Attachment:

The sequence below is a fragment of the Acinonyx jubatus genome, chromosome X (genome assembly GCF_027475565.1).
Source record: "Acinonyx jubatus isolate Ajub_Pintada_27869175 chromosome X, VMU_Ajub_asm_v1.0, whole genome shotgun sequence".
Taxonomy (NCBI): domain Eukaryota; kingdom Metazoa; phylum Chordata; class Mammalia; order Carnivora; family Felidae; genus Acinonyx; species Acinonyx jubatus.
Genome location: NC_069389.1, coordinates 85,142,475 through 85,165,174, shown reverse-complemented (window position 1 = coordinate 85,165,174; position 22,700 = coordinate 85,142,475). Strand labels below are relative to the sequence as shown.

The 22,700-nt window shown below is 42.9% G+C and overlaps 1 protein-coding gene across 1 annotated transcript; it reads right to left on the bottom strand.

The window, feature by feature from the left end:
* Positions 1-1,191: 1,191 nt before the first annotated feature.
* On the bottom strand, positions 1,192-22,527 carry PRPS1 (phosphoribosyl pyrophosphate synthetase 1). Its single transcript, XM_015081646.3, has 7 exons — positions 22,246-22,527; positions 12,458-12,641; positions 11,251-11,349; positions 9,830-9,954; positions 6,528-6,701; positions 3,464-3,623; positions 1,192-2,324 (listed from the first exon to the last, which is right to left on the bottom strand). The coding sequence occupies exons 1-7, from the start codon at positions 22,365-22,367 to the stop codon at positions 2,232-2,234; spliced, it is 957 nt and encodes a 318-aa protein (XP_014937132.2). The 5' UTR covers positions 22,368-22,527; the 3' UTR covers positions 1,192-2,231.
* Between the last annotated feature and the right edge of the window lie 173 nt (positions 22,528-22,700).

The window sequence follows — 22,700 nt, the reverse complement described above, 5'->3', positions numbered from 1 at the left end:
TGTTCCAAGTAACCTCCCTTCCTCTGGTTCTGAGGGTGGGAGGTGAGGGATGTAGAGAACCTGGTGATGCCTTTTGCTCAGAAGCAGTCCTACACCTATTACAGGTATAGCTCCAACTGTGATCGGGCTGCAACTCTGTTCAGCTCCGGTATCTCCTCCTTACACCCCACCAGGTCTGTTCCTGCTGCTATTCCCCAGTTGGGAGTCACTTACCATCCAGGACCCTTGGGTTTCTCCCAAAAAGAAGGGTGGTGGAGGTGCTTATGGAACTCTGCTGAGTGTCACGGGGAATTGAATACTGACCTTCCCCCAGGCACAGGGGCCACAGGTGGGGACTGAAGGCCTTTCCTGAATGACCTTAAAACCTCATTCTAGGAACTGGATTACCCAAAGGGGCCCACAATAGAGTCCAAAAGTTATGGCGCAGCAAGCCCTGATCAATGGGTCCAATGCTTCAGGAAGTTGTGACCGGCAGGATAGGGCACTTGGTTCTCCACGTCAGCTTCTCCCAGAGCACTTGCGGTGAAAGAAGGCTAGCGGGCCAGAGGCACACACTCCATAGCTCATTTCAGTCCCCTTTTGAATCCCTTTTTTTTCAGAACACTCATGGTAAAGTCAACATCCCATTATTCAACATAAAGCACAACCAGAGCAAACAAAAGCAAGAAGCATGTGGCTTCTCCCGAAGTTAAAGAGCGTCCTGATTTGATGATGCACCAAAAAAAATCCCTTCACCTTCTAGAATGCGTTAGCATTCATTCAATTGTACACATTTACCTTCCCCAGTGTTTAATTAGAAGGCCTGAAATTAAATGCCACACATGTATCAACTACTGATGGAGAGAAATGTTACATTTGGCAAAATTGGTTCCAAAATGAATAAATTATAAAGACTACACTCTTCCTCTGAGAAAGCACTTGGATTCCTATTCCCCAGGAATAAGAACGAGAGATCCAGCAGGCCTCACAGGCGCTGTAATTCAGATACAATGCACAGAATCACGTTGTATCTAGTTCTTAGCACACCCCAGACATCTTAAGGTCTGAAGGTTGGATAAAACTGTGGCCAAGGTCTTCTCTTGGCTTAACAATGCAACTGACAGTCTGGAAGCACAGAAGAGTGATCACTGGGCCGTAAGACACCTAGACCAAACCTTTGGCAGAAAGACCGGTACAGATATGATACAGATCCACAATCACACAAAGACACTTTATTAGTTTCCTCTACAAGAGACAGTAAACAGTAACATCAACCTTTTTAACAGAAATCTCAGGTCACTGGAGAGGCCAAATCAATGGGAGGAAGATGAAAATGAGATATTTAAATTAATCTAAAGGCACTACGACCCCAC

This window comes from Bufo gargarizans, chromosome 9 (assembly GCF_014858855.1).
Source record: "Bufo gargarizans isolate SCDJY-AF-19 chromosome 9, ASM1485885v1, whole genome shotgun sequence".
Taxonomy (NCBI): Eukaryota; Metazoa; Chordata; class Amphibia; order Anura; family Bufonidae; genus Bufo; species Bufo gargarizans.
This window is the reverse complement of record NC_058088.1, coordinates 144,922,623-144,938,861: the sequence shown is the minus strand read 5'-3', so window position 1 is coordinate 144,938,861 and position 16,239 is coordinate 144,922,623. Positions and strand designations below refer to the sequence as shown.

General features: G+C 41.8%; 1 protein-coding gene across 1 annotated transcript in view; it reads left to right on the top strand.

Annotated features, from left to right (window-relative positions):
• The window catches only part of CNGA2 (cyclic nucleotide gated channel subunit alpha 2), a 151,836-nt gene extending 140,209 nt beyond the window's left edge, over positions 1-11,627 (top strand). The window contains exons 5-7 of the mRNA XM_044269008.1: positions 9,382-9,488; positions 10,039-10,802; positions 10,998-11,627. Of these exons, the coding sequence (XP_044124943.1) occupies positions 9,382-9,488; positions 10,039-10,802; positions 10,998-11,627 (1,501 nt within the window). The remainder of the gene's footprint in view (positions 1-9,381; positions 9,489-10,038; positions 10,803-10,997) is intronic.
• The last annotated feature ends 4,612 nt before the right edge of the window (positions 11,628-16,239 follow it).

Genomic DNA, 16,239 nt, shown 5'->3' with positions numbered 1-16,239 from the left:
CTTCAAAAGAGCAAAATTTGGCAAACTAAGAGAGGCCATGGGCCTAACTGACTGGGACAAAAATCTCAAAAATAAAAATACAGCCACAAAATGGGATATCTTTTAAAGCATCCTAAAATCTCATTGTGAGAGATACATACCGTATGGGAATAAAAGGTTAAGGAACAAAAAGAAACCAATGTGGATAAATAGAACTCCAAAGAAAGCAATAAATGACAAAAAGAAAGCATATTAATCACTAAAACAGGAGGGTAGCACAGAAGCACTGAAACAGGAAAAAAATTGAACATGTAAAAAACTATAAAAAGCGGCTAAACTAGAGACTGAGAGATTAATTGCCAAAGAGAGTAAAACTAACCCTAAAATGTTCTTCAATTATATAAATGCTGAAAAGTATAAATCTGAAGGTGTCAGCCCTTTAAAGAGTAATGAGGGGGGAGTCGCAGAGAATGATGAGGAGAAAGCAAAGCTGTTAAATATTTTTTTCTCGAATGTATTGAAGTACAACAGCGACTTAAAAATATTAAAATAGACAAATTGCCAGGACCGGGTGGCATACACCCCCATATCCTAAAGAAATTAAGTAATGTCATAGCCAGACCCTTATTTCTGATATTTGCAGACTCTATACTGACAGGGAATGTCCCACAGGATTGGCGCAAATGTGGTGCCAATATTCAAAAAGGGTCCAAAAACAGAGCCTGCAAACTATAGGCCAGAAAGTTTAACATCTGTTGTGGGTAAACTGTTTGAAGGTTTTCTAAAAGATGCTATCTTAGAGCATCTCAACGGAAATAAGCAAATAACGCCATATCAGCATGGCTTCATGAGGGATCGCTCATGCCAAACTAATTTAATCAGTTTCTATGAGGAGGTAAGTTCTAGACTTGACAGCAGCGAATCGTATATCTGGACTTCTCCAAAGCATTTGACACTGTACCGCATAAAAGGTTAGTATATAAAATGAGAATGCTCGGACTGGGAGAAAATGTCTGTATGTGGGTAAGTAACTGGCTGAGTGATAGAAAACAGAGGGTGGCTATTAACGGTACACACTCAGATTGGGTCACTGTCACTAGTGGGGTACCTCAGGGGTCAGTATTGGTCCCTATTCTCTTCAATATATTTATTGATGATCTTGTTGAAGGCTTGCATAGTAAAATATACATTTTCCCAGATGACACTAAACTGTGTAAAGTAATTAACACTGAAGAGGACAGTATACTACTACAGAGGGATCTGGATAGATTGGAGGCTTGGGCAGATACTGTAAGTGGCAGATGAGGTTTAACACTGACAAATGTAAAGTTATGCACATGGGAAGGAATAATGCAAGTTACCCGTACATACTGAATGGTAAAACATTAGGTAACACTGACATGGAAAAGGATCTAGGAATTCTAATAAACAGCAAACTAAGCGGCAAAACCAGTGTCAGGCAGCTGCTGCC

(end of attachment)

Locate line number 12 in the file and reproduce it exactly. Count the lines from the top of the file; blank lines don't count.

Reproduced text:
This window comes from Bufo gargarizans, chromosome 9 (assembly GCF_014858855.1).